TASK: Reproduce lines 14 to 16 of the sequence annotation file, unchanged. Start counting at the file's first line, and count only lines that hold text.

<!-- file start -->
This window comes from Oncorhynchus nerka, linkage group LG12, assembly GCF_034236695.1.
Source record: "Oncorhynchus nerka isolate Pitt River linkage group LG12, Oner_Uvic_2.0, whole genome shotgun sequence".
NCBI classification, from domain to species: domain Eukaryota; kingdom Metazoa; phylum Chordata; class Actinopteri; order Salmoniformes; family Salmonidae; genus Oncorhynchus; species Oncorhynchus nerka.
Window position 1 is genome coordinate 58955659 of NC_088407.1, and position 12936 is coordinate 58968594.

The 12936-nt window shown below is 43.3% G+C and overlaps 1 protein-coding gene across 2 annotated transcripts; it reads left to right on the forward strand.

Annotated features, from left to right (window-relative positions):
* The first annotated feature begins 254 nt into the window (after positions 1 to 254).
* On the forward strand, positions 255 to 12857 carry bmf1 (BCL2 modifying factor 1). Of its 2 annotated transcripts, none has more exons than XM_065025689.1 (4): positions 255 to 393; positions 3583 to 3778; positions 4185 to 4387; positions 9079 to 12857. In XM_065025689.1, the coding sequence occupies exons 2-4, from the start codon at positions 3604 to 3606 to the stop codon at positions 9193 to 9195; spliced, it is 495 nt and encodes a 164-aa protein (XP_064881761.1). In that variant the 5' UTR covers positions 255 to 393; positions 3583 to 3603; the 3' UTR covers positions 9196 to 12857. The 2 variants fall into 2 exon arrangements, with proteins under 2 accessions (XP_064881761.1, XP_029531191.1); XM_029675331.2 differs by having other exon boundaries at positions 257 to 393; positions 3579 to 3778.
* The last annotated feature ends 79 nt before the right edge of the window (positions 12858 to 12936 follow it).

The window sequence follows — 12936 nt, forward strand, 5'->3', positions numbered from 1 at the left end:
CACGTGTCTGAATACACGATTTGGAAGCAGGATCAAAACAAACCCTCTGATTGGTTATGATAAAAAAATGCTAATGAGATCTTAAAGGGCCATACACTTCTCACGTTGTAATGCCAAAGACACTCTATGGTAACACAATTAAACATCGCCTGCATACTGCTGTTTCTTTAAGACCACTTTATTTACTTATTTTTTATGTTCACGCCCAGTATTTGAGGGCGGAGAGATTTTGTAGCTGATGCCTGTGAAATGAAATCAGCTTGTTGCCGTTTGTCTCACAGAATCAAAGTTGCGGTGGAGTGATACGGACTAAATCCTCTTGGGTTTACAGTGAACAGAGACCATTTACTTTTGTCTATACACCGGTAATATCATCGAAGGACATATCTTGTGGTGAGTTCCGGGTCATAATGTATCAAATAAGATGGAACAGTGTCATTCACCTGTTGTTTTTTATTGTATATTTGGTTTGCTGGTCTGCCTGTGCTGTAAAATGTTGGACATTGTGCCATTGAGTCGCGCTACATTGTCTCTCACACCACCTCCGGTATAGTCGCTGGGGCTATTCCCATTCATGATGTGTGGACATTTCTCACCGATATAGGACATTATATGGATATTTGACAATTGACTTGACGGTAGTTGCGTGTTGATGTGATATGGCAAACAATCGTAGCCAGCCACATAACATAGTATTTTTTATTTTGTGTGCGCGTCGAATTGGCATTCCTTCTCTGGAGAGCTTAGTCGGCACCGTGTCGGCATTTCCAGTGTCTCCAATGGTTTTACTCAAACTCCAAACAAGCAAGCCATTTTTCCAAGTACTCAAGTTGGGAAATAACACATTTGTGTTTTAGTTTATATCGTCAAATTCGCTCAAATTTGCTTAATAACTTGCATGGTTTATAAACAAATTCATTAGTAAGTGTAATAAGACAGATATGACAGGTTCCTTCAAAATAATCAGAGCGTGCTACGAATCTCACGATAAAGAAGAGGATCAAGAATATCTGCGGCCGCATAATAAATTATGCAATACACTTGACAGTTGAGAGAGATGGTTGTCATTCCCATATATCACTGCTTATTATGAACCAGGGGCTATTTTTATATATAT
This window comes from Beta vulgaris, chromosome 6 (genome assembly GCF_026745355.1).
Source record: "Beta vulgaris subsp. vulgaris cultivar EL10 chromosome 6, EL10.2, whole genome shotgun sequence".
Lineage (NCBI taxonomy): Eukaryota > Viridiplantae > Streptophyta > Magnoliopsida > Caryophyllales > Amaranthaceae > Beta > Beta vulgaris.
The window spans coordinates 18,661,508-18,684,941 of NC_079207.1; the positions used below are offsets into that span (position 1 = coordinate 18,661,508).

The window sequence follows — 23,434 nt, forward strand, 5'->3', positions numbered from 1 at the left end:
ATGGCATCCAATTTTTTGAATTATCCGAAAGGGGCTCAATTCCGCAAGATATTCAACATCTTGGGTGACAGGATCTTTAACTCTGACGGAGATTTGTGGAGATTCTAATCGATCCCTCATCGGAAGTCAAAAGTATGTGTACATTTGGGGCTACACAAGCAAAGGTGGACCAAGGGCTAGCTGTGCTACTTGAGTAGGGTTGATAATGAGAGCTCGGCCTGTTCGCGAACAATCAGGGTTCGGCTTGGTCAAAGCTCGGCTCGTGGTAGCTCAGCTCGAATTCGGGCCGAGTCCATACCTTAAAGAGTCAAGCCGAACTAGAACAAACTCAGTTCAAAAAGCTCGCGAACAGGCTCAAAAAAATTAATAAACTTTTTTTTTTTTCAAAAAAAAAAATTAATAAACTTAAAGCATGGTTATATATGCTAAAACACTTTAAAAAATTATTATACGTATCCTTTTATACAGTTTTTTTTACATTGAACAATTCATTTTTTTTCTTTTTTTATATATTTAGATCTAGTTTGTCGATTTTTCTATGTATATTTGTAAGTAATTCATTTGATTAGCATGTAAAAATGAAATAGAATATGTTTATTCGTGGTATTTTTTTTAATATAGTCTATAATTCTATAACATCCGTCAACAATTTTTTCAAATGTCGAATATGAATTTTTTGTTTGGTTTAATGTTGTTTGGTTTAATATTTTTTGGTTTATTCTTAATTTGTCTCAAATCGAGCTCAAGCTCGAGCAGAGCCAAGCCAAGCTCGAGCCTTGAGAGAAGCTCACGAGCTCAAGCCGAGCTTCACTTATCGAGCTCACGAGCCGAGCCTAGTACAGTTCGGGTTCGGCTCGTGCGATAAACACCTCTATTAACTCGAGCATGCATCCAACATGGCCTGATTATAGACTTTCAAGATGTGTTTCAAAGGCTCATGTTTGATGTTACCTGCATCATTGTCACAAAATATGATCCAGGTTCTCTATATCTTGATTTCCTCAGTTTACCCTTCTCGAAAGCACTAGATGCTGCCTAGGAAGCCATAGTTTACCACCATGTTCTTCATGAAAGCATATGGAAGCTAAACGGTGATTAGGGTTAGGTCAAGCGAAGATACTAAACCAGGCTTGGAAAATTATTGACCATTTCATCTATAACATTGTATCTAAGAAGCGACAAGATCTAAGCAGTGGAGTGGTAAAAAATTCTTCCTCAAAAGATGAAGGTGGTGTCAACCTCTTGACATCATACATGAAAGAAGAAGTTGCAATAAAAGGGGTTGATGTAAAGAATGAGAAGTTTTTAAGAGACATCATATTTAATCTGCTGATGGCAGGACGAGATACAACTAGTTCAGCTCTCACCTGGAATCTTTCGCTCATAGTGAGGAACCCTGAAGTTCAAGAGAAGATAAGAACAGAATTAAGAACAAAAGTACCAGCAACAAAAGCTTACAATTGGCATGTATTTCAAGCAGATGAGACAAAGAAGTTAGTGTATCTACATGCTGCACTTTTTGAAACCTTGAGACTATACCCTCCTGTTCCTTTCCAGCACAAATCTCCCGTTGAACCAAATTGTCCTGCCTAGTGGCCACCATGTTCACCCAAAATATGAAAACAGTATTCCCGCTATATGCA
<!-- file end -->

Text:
Lineage (NCBI taxonomy): Eukaryota > Viridiplantae > Streptophyta > Magnoliopsida > Caryophyllales > Amaranthaceae > Beta > Beta vulgaris.
The window spans coordinates 18,661,508-18,684,941 of NC_079207.1; the positions used below are offsets into that span (position 1 = coordinate 18,661,508).

The window sequence follows — 23,434 nt, forward strand, 5'->3', positions numbered from 1 at the left end: